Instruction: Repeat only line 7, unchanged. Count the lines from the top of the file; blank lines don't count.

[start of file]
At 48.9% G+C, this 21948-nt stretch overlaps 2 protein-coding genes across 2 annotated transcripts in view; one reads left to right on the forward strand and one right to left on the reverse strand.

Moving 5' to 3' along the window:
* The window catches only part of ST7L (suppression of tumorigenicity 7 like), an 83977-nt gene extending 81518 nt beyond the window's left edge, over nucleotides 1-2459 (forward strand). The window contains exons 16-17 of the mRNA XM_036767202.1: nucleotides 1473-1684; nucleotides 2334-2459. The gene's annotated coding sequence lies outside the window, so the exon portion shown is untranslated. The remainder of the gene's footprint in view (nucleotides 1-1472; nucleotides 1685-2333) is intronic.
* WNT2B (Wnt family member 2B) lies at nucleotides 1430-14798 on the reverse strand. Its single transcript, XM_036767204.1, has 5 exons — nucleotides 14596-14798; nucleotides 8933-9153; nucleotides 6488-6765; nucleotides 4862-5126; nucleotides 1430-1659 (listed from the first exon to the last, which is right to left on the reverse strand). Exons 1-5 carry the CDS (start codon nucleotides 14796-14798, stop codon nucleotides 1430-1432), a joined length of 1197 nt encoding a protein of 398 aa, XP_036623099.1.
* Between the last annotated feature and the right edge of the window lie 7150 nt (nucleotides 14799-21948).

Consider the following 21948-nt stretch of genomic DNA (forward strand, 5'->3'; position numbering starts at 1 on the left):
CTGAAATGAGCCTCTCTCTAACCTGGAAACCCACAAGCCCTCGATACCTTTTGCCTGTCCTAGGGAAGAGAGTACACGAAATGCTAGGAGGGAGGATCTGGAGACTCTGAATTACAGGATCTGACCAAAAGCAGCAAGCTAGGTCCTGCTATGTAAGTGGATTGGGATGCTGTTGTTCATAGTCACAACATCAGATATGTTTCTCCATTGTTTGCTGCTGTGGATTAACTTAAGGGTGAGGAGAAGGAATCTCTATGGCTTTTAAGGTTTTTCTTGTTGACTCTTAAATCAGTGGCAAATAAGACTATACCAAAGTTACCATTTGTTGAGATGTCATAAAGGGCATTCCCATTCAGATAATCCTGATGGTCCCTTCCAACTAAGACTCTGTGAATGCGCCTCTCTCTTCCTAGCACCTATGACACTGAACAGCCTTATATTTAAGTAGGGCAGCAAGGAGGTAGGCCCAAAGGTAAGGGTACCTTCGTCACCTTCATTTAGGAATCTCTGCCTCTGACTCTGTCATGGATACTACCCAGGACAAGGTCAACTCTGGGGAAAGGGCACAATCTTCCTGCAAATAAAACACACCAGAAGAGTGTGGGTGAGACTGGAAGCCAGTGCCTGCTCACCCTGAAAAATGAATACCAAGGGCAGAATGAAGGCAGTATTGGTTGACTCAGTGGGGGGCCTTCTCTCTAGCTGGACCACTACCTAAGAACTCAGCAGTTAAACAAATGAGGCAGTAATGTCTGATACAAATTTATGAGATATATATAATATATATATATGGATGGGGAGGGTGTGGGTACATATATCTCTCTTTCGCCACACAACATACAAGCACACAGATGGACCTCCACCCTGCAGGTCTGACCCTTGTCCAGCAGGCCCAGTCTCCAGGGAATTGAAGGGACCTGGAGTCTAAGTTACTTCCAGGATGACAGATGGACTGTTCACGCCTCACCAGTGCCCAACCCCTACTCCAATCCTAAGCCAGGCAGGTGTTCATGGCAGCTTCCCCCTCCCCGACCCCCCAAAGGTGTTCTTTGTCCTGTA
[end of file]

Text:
CTGAAATGAGCCTCTCTCTAACCTGGAAACCCACAAGCCCTCGATACCTTTTGCCTGTCCTAGGGAAGAGAGTACACGAAATGCTAGGAGGGAGGATCTGGAGACTCTGAATTACAGGATCTGACCAAAAGCAGCAAGCTAGGTCCTGCTATGTAAGTGGATTGGGATGCTGTTGTTCATAGTCACAACATCAGATATGTTTCTCCATTGTTTGCTGCTGTGGATTAACTTAAGGGTGAGGAGAAGGAATCTCTATGGCTTTTAAGGTTTTTCTTGTTGACTCTTAAATCAGTGGCAAATAAGACTATACCAAAGTTACCATTTGTTGAGATGTCATAAAGGGCATTCCCATTCAGATAATCCTGATGGTCCCTTCCAACTAAGACTCTGTGAATGCGCCTCTCTCTTCCTAGCACCTATGACACTGAACAGCCTTATATTTAAGTAGGGCAGCAAGGAGGTAGGCCCAAAGGTAAGGGTACCTTCGTCACCTTCATTTAGGAATCTCTGCCTCTGACTCTGTCATGGATACTACCCAGGACAAGGTCAACTCTGGGGAAAGGGCACAATCTTCCTGCAAATAAAACACACCAGAAGAGTGTGGGTGAGACTGGAAGCCAGTGCCTGCTCACCCTGAAAAATGAATACCAAGGGCAGAATGAAGGCAGTATTGGTTGACTCAGTGGGGGGCCTTCTCTCTAGCTGGACCACTACCTAAGAACTCAGCAGTTAAACAAATGAGGCAGTAATGTCTGATACAAATTTATGAGATATATATAATATATATATATGGATGGGGAGGGTGTGGGTACATATATCTCTCTTTCGCCACACAACATACAAGCACACAGATGGACCTCCACCCTGCAGGTCTGACCCTTGTCCAGCAGGCCCAGTCTCCAGGGAATTGAAGGGACCTGGAGTCTAAGTTACTTCCAGGATGACAGATGGACTGTTCACGCCTCACCAGTGCCCAACCCCTACTCCAATCCTAAGCCAGGCAGGTGTTCATGGCAGCTTCCCCCTCCCCGACCCCCCAAAGGTGTTCTTTGTCCTGTA